A week after news of the SNC-Lavalin imbroglio broke, Clerk of the Privy Council Michael Wernick gave a speech.
It was about a week before he testified for the first time at the House of Commons justice committee, where his opening remarks seemed unduly lurid for the country’s top civil servant.
In particular, I refer to his fear that “the rising tides of incitements to violence” online could see “somebody … shot in this country this year, during the political campaign.”
But on Feb. 14, Wernick was speaking at a conference for government communications specialists.
He spoke about the need for public servants “to be very mindful of our role as a public service that this and future governments will trust…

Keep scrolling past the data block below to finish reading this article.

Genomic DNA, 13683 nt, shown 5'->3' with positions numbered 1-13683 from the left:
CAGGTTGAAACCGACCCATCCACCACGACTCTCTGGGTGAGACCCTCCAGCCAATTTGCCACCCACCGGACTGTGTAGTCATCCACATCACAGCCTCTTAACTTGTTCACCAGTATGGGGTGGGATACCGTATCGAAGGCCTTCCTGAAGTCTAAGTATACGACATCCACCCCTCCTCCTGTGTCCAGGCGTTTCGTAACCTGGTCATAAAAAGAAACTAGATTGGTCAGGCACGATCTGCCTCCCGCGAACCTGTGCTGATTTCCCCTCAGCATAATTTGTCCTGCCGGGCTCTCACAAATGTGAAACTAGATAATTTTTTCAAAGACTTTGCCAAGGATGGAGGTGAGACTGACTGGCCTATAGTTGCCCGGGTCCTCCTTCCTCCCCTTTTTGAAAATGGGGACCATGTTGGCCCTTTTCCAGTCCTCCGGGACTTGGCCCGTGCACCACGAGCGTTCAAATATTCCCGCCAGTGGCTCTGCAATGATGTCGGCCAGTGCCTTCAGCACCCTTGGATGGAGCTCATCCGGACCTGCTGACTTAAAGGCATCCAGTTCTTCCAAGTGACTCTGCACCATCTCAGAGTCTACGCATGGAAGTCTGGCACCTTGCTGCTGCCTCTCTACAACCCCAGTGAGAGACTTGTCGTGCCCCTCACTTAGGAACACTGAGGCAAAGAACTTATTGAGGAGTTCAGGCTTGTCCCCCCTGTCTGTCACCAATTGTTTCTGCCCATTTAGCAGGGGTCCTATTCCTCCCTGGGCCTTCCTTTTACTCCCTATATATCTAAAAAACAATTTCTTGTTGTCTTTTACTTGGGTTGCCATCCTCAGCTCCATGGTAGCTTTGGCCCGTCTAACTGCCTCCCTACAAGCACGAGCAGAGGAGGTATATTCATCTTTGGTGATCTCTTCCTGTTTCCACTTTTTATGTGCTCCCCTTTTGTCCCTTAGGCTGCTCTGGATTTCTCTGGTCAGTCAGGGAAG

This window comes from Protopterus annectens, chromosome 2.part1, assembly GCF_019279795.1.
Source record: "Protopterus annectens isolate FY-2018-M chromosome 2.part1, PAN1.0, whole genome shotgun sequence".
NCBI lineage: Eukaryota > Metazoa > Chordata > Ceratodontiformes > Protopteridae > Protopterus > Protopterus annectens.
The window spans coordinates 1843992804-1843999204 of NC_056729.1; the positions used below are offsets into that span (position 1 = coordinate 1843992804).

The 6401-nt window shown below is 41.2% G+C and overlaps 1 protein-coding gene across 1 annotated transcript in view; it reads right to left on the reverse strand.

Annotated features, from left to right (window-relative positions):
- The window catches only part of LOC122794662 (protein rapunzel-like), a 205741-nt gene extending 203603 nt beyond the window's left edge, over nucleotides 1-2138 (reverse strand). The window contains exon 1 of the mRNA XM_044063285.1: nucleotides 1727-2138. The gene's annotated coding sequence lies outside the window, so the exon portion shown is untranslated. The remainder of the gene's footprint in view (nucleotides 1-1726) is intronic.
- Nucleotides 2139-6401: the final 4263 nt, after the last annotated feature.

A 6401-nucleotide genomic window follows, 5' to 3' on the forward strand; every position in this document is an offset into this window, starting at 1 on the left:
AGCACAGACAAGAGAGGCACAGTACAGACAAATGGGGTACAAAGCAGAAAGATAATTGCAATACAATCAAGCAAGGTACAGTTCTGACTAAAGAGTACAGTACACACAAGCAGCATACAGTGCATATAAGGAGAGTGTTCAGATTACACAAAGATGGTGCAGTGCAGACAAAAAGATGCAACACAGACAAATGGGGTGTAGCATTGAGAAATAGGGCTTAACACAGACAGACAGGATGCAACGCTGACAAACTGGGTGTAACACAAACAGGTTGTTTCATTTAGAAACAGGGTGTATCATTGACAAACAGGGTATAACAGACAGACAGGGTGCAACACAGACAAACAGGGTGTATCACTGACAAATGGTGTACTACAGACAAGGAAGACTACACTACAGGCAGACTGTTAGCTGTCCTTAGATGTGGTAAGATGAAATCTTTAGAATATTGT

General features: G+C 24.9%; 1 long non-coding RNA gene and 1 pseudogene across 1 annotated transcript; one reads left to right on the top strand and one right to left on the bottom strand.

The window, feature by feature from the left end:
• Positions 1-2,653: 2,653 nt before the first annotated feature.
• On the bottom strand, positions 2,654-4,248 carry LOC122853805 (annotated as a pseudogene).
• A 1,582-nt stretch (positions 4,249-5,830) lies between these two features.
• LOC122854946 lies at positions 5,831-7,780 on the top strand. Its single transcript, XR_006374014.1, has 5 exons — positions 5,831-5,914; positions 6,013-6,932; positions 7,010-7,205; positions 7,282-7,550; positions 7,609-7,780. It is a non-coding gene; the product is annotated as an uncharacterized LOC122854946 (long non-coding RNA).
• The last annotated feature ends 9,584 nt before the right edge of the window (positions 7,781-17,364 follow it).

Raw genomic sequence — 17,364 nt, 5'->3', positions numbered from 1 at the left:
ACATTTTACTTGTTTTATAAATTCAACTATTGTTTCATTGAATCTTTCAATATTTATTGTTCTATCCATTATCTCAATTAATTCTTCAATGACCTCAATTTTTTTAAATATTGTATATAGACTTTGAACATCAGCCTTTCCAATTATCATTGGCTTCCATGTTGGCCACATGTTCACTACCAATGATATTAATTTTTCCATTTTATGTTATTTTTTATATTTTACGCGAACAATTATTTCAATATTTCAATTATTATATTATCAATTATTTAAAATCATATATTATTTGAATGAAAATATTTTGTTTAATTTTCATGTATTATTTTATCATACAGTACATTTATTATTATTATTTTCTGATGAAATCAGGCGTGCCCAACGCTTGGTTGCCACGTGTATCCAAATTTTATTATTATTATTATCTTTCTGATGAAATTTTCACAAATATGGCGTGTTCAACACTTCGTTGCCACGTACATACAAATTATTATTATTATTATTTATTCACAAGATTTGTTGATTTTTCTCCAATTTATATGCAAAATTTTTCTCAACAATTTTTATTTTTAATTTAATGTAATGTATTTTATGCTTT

“…You are where the fresh water and the salt water meet: the boundary between a non-partisan public service and the partisan politics of a lively democracy.
“This is not always an easy place to be.”
Monday, having sewn the seeds of confusion over how well or not he himself recognized that boundary, Wernick was swept away by those very same forces.
He announced his resignation, the fourth casualty of the SNC-Lavalin fiasco, the others being deposed attorney-general Jody Wilson-Raybould, former treasury board boss Jane Philpott, and Prime Minister Justin Trudeau’s principal secretary, Gerry Butts.